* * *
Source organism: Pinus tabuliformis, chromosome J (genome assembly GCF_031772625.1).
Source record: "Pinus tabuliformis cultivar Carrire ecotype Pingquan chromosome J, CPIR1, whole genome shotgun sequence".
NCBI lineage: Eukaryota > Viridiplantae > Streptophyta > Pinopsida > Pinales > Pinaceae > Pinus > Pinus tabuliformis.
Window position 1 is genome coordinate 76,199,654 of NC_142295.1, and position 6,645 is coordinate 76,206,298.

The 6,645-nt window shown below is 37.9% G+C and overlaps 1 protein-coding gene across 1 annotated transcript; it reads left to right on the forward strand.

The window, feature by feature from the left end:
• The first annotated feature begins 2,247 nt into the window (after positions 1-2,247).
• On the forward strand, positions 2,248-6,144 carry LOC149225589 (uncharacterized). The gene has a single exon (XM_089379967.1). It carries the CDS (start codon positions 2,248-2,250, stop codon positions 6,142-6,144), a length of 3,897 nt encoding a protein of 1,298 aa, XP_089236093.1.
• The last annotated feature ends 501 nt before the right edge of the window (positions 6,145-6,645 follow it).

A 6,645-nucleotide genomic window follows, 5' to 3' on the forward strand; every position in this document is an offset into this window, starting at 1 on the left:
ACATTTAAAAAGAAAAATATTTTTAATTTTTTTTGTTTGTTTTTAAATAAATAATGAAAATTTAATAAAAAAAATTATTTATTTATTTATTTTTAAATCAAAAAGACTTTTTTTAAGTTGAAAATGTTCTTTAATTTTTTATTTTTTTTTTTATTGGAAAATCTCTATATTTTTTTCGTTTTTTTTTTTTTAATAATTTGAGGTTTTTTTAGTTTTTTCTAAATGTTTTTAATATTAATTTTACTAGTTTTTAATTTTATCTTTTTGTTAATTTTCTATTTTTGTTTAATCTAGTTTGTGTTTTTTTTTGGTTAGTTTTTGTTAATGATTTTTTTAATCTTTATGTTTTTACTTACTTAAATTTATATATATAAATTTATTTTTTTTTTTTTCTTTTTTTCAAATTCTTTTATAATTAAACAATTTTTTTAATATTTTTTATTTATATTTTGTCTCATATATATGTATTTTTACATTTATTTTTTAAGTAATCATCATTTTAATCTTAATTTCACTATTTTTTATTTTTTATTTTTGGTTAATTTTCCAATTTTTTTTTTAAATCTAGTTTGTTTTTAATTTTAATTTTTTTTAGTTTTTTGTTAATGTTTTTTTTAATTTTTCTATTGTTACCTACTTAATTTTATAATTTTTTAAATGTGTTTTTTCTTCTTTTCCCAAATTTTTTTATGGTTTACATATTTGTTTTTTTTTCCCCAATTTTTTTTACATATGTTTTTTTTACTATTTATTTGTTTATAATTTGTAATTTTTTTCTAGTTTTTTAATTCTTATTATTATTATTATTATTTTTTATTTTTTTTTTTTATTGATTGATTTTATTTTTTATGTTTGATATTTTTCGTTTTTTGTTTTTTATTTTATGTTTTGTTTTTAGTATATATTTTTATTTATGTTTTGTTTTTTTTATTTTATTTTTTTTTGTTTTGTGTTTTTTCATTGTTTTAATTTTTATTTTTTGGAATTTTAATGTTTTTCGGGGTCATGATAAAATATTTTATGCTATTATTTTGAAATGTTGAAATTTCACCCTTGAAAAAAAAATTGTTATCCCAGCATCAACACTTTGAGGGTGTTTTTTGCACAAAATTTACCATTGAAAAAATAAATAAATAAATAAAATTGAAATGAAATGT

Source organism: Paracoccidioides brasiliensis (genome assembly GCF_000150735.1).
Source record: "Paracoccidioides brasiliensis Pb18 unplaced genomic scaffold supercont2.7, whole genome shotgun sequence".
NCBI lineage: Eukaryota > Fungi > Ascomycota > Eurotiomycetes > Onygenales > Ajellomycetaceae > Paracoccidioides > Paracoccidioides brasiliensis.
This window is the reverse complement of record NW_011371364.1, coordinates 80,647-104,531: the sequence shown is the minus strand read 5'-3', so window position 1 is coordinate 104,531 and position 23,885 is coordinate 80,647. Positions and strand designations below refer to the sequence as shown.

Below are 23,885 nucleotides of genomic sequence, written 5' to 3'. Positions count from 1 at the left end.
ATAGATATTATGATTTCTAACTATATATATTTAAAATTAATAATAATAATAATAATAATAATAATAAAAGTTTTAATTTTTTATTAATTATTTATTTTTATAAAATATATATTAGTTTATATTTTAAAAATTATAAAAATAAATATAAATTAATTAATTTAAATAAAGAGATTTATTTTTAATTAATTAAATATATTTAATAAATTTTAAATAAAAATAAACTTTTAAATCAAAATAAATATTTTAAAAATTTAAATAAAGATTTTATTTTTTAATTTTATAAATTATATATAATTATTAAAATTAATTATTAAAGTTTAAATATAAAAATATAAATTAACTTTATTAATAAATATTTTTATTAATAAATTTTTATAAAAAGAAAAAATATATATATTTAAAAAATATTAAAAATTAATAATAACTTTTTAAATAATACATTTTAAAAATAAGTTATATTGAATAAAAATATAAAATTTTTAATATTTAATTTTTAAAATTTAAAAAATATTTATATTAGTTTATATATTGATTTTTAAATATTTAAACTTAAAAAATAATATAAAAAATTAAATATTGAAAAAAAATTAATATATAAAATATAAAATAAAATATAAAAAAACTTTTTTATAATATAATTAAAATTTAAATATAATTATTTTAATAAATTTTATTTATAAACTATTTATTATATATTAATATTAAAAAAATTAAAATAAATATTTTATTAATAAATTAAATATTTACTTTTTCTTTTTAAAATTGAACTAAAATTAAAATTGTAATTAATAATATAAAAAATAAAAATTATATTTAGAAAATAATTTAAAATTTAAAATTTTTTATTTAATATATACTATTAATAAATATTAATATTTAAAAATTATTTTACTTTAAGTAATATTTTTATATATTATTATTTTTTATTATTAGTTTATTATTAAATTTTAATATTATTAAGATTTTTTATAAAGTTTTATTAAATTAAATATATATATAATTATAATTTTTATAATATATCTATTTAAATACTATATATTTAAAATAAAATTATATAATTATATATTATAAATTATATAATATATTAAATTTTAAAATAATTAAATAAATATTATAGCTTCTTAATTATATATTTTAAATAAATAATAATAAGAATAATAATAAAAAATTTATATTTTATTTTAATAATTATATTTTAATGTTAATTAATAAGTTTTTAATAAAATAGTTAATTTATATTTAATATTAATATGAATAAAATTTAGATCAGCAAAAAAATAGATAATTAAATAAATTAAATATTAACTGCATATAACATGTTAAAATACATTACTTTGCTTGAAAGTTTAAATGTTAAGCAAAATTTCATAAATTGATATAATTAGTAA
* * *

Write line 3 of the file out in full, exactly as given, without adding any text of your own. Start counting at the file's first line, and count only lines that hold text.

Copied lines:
NCBI lineage: Eukaryota > Viridiplantae > Streptophyta > Pinopsida > Pinales > Pinaceae > Pinus > Pinus tabuliformis.